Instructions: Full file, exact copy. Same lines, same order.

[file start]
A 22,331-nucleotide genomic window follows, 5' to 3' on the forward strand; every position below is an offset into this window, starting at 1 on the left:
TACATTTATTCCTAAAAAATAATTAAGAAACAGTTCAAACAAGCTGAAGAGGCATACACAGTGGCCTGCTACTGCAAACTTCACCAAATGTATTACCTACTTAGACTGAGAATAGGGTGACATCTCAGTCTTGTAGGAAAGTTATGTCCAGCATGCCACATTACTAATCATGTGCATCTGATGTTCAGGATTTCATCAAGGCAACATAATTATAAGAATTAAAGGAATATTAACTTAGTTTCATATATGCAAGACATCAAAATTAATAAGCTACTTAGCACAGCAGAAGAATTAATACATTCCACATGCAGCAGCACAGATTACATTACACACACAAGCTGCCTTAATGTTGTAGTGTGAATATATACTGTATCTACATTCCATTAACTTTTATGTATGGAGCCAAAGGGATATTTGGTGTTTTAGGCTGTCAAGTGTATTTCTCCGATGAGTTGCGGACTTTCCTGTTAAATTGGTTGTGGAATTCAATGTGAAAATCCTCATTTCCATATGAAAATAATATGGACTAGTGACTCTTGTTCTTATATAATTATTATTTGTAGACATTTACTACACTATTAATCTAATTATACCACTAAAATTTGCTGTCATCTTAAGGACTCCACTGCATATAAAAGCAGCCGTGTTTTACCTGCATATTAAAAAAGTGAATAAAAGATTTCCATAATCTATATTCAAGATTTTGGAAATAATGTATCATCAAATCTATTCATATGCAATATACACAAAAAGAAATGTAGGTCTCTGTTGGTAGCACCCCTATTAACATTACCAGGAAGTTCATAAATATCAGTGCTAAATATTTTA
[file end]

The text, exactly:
A 22,331-nucleotide genomic window follows, 5' to 3' on the forward strand; every position below is an offset into this window, starting at 1 on the left:
TACATTTATTCCTAAAAAATAATTAAGAAACAGTTCAAACAAGCTGAAGAGGCATACACAGTGGCCTGCTACTGCAAACTTCACCAAATGTATTACCTACTTAGACTGAGAATAGGGTGACATCTCAGTCTTGTAGGAAAGTTATGTCCAGCATGCCACATTACTAATCATGTGCATCTGATGTTCAGGATTTCATCAAGGCAACATAATTATAAGAATTAAAGGAATATTAACTTAGTTTCATATATGCAAGACATCAAAATTAATAAGCTACTTAGCACAGCAGAAGAATTAATACATTCCACATGCAGCAGCACAGATTACATTACACACACAAGCTGCCTTAATGTTGTAGTGTGAATATATACTGTATCTACATTCCATTAACTTTTATGTATGGAGCCAAAGGGATATTTGGTGTTTTAGGCTGTCAAGTGTATTTCTCCGATGAGTTGCGGACTTTCCTGTTAAATTGGTTGTGGAATTCAATGTGAAAATCCTCATTTCCATATGAAAATAATATGGACTAGTGACTCTTGTTCTTATATAATTATTATTTGTAGACATTTACTACACTATTAATCTAATTATACCACTAAAATTTGCTGTCATCTTAAGGACTCCACTGCATATAAAAGCAGCCGTGTTTTACCTGCATATTAAAAAAGTGAATAAAAGATTTCCATAATCTATATTCAAGATTTTGGAAATAATGTATCATCAAATCTATTCATATGCAATATACACAAAAAGAAATGTAGGTCTCTGTTGGTAGCACCCCTATTAACATTACCAGGAAGTTCATAAATATCAGTGCTAAATATTTTA